My take-away from the October 16th meeting was that the civic engagement movement in higher education has a more urgent sense of the importance of higher education’s contributions to revitalizing and deepening the democratic story, purposes, and practices of colleges and universities than two years ago. There is also great need, and new opportunities, to let people know about higher education’s public and democratic roles.
The group strongly supported the proposal of Barbara Vacarr, past president of Goddard College, that presidents need to articulate a bold vision of their colleges’ democracy role. Participants also agreed with the remarks of Carolyne Abdullah of Everyday Democracy that faculty need to learn skills of collaborative partnership with communities, becoming democratic role models for students. But today the democracy identity of colleges is largely counter-cultural. While many pundits express alarm about higher education and its purposes, few mention any relation to democracy. For all the service-learning projects, community research and other important engagement efforts over the last two decades connecting higher education to communities and the society, the democracy history and purposes of higher education are now largely forgotten. Many colleges and universities advertise themselves as tickets to individual success.
In contrast, the Commission on Higher Education created by President Truman declared in its 1947 report, Higher Education for American Democracy, that “the first and most essential charge upon higher education is that at all levels and in all its fields of specialization, it shall be the carrier of democratic values, ideals, and process.” This reflected a broad national discussion growing out of land grant colleges, the City College of New York, community colleges and elsewhere that highlighted higher education’s multiple public roles.
In “Shaping Our Future” discussion and the listening process for a follow-up national deliberation, “The Changing World of Work: What’s Higher Education’s Role?”, on how colleges can be resources for communities in dealing with radical changes in work and workplaces, we have talked with thousands of citizens about their concerns.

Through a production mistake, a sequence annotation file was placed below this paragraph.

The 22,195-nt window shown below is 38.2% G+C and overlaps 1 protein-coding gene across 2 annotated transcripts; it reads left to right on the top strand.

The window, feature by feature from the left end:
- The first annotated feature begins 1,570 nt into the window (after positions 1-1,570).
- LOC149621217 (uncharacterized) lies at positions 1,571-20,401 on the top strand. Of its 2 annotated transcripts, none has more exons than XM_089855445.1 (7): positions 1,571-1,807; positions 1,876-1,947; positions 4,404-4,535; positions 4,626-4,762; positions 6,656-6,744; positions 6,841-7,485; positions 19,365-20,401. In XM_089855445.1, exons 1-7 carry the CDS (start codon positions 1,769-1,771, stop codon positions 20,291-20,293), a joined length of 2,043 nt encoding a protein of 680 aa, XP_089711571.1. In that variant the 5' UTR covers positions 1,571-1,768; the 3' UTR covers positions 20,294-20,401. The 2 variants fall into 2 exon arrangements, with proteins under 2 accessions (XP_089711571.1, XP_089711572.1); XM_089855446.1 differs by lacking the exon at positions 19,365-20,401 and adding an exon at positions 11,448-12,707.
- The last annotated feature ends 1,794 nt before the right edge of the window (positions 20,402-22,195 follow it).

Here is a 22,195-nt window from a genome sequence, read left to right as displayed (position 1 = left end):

We found wide sentiment that the current policy debate about higher education is too narrow and short term, focused on immediate issues like student debt, distance learning, and vocational education. These are important, but as people deliberate about options they express the conviction that today’s policy discussion neglects ways in which higher education needs to prepare students for a rapidly changing world and to make contributions to that world. We also discovered that while public knowledge of the once vibrant story of public contributions by higher education has largely disappeared, there is hunger for this narrative if people have the chance to learn it. The mood shifts from “me” to “we.”
Participants in the White House civic summit on October 16 believed that it is imperative for higher education to reaffirm its democracy purposes and educate about the democracy-building story of higher education. Our discussions with citizens outside higher education have shown that people will respond, but it takes a process of deliberation and discussion to acquaint the general public with this history and current examples.
Thus, there is great importance in the “Changing World of Work” deliberation. “The Changing World of Work” will be launched at the National Press Club January 21, 2015, by the Kettering Foundation, Augsburg College, host of the ACP, and the National Issues Forums.
Democracy’s advance can no longer be taken for granted, in the United States or around the world. Higher education needs to step up to the plate, communicating a much deeper and richer understanding of democracy in which citizens are the central agents, not simply elections where we select leaders to “do democracy” for us.